Current IssueIssue 124Short Fiction

Survival, After

It happens on your way home from dropping your brother off at school. You’re stopped at a red light. There’s a soundless flash that makes your ears pop and the world go blank. You stand on the brakes, hard, trying to push the pedal right through the floor. As your eyes squint themselves open, the horizon pulses distantly, once, twice.

Current IssueShort Fiction

Osu

It is prohibited for an Osu to interact in any way with the Nwadiala, and that includes using your gifts against them. It is woven into our initiation rites, and to speak or even think of such is considered blasphemy.

Current IssueShort Fiction

How to Be Good

Sometimes at night, when Mark isn’t drunk enough to forget the day’s work, he has the urge to pray. He hasn’t believed in there being anything out there to pray to in years, but he dimly remembers his childhood awe of God and the comfort of being able to confess your sins to a faceless presence. The things he’s done, the things he’s watched, they weigh on him. He knows they don’t weigh on Renward. Renward is innocent.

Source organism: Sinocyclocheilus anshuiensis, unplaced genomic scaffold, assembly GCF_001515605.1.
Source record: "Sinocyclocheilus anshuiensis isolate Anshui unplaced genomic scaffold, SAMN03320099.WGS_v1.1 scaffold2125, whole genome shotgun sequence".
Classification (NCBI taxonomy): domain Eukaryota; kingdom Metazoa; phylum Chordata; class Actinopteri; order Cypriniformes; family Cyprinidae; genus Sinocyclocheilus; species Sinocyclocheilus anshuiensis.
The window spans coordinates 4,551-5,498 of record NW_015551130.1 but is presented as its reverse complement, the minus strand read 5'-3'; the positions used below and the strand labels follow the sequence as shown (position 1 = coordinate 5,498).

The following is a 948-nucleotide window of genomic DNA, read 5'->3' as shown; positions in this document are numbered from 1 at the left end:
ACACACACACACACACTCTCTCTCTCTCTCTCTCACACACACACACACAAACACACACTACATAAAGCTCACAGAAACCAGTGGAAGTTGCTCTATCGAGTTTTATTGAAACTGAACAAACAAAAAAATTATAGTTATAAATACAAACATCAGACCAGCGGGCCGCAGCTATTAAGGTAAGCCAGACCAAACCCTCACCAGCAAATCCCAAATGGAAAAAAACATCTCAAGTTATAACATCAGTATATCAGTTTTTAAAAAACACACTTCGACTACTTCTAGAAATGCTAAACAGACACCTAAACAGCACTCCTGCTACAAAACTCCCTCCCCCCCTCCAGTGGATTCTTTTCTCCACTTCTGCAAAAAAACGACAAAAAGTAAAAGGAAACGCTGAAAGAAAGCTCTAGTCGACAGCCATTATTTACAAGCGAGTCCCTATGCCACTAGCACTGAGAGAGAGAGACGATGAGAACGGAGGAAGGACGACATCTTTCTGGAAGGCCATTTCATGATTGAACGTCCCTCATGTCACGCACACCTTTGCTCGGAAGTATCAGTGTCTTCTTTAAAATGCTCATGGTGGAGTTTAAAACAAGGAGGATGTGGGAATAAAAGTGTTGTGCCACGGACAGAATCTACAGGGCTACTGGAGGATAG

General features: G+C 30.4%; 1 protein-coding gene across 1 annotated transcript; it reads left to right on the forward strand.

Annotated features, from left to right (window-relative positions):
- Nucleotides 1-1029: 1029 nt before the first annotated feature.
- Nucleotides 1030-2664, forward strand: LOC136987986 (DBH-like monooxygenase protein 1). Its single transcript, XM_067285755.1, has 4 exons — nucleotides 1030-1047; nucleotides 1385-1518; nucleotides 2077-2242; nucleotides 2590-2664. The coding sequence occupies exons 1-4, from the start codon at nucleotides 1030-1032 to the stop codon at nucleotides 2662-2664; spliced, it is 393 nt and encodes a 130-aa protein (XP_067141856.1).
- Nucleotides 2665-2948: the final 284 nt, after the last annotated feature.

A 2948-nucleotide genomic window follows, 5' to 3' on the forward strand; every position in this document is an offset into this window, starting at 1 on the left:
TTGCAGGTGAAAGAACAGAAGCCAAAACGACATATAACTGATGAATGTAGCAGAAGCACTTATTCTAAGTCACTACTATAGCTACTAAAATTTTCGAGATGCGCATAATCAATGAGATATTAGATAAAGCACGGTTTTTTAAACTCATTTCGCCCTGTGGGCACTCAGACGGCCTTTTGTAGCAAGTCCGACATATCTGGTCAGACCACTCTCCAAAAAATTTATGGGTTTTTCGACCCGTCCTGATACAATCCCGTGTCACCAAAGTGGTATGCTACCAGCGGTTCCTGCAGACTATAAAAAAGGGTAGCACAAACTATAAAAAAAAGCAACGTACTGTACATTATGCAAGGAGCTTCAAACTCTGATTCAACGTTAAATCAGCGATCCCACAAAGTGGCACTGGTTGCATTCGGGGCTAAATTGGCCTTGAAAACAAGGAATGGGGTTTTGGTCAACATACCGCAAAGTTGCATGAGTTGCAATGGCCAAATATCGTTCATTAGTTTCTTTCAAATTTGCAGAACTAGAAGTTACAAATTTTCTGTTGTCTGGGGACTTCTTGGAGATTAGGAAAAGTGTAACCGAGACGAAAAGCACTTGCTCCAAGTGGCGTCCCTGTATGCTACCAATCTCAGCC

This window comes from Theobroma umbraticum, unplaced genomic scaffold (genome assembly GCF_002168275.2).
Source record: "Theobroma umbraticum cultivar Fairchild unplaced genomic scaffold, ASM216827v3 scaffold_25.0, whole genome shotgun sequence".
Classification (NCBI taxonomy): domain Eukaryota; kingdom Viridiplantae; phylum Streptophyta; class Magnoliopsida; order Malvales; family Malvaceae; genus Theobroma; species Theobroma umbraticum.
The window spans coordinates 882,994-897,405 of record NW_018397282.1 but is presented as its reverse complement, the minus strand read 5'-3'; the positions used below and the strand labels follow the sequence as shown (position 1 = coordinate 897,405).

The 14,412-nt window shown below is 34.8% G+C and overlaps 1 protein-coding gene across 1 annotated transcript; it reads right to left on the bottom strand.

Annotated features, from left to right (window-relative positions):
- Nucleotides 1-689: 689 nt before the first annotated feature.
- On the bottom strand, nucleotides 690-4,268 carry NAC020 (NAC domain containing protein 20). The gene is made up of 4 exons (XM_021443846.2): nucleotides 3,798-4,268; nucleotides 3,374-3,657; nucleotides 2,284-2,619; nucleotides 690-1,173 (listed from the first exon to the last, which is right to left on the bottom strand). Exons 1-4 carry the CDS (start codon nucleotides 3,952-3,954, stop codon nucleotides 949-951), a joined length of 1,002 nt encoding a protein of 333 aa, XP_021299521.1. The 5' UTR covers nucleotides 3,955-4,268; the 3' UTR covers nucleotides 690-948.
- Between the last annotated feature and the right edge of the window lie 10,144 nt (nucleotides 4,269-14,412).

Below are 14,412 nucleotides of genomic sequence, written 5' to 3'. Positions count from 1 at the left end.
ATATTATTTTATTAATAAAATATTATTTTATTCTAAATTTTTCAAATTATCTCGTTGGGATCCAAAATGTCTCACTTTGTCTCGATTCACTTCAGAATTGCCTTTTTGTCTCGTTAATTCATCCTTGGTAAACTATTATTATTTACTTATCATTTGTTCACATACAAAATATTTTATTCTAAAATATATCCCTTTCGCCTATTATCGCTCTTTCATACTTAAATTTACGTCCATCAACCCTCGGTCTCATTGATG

Current IssueShort Fiction

Without Wishes to Bind You

“Velvet and buttons, yes,” Pudgy says, his voice gone soft. He draws his left hand against his empty belly, fingers of his right hand scrabbling over the itchy skin on the back of his left. Michael blinks, then looks up to the trees that arc over them, bare-branched and thin. It is summer, yet nothing grows.

Current IssueShort Fiction

Eilam Is Forever

He is at a console, his hands running over the keypad. His fingers are faster than anyone else’s. His mind cannot reach the capacity of my processing power, but the way he thinks, computing thoughtlessly, is akin to my own. The other reason he is my second choice is because he has a 57% chance of being murdered within his first year as captain, but I can work to make him safe.

Short Fiction

Uniform

The phone rang, had been ringing; his family calling early. He relaxed and reached out along the electromagnetic connections in the air, pushing his will across the apartment’s network to open a connection directly into the OsNun CR permanently embedded in his skull. The conductive receiver, buried beneath the layers of carbon filaments and reinforced ceramics that replaced most of his brown skin, buzzed with every word.